Individualized 491 (28.6) 149 (26.3)

Both 309 (18.0) 93 (16.4)

Physical activity

None 57 (3.3) 49 (8.6) <.0001

Group 1020 (59.5) 262 (46.2)

Individualized 252 (14.7) 116 (20.5)

Both 385 (22.5) 140 (24.7)

Smoking

None 1006 (58.7) 426 (75.1) <.0001

Group 431 (25.1) 98 (17.3)

Individualized 157 (9.2) 17 (3.0)

Both 120 (7.0) 26 (4.6)

Drug therapy management

None 160 (9.3) 101 (17.8) <.0001

Group 285 (16.6) 74 (13.0)

Individualized 1031 (60.1) 322 (56.8)

Both 238 (13.9) 70 (12.3)

Oral anticoagulant therapy management

None 1166 (68.0) 367 (64.7) .35

Group 140 (8.2) 53 (9.3)

Individualized 311 (18.1) 118 (20.8)

Both 97 (5.7) 29 (5.1)

Diabetes

None 1041 (60.7) 351 (62.0) .23

Group 279 (16.3) 78 (13.8)

Individualized 253 (14.8) 98 (17.3)

Both 141 (8.2) 40 (7.0)

Heart failure

None 1171 (68.3) 334 (58.9) <.0001

Group 262 (15.3) 86 (15.2)

Individualized 163 (9.5) 102 (18.0)

Both 118 (6.9) 45 (7.9)

Psychological intervention

None 576 (33.6) 248 (46.7) <.0001

Group 432 (25.2) 115 (20.3)

Individualized 332 (19.4) 110 (19.4)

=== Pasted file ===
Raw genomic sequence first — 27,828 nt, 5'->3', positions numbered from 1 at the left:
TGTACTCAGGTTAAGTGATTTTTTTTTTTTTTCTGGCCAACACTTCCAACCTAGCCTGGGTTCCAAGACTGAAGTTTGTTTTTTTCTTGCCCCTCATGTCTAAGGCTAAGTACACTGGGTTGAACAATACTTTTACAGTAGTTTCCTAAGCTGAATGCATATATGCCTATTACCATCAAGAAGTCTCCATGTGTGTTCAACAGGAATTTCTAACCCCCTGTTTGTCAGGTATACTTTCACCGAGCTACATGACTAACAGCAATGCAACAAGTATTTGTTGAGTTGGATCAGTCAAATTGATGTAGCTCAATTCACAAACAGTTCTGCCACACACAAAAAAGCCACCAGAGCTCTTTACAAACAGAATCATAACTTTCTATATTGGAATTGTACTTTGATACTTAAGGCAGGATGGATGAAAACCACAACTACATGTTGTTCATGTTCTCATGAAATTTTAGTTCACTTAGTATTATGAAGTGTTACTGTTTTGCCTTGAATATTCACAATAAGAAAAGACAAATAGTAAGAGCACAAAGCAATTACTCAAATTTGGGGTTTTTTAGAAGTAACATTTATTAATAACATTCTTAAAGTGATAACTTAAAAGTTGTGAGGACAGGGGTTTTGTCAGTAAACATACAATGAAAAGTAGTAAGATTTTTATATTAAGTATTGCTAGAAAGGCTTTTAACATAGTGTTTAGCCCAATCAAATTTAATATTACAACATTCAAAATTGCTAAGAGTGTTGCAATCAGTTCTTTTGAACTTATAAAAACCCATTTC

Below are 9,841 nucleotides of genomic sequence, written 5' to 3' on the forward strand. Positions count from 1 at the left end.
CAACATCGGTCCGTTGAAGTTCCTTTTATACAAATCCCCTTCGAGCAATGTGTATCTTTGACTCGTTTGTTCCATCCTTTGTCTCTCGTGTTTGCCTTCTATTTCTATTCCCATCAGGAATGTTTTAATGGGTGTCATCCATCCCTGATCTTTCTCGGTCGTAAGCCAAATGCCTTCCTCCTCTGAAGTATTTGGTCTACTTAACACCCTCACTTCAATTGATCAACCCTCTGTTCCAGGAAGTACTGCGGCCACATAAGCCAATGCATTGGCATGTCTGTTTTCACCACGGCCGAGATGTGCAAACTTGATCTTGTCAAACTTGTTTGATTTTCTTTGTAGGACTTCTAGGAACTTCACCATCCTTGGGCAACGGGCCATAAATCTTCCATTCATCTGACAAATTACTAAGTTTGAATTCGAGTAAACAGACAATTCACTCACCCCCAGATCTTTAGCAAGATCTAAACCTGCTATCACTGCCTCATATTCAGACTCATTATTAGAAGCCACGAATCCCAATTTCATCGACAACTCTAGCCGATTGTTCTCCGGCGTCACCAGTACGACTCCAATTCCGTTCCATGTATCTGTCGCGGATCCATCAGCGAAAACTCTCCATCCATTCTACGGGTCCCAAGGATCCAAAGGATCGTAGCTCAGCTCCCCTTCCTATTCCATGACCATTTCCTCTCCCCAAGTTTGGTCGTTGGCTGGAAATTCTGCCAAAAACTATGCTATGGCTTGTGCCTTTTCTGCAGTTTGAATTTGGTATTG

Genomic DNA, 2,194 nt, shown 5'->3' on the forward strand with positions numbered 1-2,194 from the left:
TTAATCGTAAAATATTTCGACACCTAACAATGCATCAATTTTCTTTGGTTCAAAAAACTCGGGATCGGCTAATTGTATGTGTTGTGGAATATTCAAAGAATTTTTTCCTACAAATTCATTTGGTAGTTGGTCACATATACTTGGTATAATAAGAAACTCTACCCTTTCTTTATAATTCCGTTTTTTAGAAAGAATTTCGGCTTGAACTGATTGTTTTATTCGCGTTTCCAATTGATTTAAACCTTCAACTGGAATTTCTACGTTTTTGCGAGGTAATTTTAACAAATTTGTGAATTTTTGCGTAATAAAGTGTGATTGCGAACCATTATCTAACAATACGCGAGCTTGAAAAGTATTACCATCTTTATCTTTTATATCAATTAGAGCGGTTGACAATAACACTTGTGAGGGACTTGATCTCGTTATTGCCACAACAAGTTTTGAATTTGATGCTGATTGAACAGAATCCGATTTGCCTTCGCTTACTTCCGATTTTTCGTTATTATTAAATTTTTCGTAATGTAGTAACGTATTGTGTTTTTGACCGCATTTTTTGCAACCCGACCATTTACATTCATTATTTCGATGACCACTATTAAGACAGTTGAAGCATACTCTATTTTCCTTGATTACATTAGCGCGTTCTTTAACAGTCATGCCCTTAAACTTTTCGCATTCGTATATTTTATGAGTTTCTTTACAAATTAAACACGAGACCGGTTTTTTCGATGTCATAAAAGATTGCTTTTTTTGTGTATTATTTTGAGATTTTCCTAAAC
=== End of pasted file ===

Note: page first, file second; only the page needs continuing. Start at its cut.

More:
Both 374 (21.8) 94 (16.6)

Finally, very old patients had an increased death rate during CR program compared with the adult cohort (9/567 vs 6/1714, p = .002, respectively).

Bivariate analysis showed that the occurrence of AF during the CR program (r = .05, p = .01), respiratory insufficiency (r = .08, p < .0001), acute kidney failure (r = .05, p = .01), and stroke or cognitive impairment (r = .04, p = .04) were significant predictors of death.

Multivariate logistic analysis showed that developing AF during CR programs (odds ratio = 3.5, 95% confidence interval = 1.1-11.3, p = .03), and respiratory insufficiency

Table 6. Drug Therapy at Hospital Discharge After Cardiac Rehabilitation Programs in Adults and Older Patients

<75 years (n = 1,714)

>75 years (n = 567)

n (%) n (%) p Value

Inhibitors of 947 (55.2) 310 (54.7) .81

angiotensin-converting enzyme

Angiotensin II receptor blockers 283 (16.5) 104 (18.3) .31

Beta blockers 1233 (72.0) 333 (58.7) <.0001

Nitrates 304 (17.7) 136 (24.0) <.01

Diuretics 777 (45.3) 391 (69.0) <.0001

Statins 1180 (68.8) 330 (58.2) <.0001

Fibrates 7 (0.4) 1 (0.2) .42

Omega-3 fatty acids 314 (18.3) 64 (11.3) <.0001

Oral anticoagulant therapy 440 (25.7) 164 (28.9) .13

Aspirin 1169 (68.2) 339 (59.8) <.001

Other antiplatelet drug 421 (24.6) 120 (21.2) <.001

Digitalis 78 (4.5) 46 (8.1) <.001